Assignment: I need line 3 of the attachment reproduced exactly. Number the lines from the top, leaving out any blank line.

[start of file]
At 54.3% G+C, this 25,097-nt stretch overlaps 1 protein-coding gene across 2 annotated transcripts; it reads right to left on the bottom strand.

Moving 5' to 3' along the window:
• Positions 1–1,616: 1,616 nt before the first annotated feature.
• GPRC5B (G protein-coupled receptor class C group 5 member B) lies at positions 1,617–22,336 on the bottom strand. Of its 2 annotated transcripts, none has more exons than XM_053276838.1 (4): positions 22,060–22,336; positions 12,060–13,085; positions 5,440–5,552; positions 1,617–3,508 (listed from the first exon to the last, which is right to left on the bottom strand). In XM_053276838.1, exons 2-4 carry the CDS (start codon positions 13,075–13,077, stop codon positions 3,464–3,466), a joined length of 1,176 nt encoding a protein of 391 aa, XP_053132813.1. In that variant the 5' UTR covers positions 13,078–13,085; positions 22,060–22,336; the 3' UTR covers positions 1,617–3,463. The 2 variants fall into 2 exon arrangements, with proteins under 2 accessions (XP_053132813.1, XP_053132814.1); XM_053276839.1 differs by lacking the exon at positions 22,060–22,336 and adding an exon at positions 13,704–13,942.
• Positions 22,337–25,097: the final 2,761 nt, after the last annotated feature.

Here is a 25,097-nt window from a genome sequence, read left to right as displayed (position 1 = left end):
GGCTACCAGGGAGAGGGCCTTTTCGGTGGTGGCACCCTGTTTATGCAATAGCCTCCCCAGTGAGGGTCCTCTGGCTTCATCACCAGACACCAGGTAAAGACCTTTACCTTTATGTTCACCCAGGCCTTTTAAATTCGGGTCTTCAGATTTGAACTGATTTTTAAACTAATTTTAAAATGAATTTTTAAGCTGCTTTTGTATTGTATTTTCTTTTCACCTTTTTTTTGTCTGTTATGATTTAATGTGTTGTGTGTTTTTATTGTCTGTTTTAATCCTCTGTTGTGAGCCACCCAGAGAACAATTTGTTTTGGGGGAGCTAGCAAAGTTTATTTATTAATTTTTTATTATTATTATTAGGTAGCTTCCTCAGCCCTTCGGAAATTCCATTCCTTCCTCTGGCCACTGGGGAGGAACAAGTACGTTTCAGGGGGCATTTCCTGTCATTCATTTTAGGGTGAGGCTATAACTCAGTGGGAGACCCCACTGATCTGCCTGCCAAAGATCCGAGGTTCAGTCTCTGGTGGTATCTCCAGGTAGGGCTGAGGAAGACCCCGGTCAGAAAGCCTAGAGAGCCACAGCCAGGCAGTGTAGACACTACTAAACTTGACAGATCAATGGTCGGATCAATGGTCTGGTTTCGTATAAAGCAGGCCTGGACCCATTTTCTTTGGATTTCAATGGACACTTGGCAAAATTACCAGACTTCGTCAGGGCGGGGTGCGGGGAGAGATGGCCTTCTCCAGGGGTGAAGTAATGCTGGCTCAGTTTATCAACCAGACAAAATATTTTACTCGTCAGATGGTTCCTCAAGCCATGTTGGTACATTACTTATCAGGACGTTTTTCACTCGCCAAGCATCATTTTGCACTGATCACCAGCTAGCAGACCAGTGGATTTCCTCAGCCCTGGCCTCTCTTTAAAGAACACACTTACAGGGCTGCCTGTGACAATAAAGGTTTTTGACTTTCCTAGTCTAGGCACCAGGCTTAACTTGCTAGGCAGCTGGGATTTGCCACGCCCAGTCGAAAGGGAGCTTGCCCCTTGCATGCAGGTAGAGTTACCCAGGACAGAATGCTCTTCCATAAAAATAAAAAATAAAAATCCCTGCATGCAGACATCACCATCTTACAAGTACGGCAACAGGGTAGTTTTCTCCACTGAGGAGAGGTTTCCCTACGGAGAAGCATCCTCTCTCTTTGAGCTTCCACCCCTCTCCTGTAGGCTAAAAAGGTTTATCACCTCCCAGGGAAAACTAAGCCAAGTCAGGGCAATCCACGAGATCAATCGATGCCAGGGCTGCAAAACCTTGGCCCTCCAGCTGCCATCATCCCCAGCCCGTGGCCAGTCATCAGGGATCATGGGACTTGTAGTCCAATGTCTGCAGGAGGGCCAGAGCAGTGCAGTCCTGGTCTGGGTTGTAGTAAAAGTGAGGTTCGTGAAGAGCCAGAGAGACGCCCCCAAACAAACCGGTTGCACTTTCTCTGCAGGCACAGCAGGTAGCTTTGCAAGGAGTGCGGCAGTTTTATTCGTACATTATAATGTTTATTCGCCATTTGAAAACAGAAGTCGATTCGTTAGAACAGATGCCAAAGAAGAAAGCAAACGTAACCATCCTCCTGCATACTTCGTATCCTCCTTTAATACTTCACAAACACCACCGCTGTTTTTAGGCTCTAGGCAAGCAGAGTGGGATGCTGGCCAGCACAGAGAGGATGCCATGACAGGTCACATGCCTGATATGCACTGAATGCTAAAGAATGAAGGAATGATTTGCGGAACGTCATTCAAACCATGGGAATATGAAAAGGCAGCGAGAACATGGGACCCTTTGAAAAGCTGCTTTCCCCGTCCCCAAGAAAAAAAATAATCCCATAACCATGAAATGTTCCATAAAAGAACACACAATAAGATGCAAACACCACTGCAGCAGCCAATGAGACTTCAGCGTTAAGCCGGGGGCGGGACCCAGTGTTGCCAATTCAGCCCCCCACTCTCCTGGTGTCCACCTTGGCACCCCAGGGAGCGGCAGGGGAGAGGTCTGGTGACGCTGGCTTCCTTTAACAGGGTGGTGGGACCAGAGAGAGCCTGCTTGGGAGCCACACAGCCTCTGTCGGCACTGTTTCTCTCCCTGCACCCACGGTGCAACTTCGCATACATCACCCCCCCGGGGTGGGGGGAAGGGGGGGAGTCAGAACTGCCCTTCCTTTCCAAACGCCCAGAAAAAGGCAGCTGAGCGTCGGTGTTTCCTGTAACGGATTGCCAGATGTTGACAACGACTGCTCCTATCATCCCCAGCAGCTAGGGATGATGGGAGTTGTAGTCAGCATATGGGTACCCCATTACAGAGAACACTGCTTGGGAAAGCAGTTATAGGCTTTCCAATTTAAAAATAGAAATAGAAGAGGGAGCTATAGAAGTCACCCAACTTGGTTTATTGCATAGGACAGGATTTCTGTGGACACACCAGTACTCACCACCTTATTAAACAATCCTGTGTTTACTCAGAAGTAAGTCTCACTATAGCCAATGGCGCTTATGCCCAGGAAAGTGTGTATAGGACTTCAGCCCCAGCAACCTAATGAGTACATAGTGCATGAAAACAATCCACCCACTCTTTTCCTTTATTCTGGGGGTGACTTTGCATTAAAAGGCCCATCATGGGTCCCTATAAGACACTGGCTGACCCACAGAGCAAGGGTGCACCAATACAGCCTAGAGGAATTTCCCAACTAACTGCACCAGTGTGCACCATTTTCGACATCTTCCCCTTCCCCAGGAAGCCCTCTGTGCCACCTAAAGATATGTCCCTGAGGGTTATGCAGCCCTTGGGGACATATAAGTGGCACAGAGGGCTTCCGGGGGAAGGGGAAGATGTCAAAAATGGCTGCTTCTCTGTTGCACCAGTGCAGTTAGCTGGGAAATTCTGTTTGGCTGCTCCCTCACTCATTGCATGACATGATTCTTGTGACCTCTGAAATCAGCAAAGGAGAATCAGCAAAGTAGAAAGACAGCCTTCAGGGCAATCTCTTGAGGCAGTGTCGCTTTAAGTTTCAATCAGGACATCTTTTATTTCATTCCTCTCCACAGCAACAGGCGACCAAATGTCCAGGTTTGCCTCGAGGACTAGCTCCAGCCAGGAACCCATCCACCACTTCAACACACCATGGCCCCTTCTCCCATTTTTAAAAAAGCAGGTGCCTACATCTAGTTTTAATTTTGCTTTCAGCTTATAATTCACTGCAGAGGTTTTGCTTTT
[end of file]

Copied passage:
• Positions 1–1,616: 1,616 nt before the first annotated feature.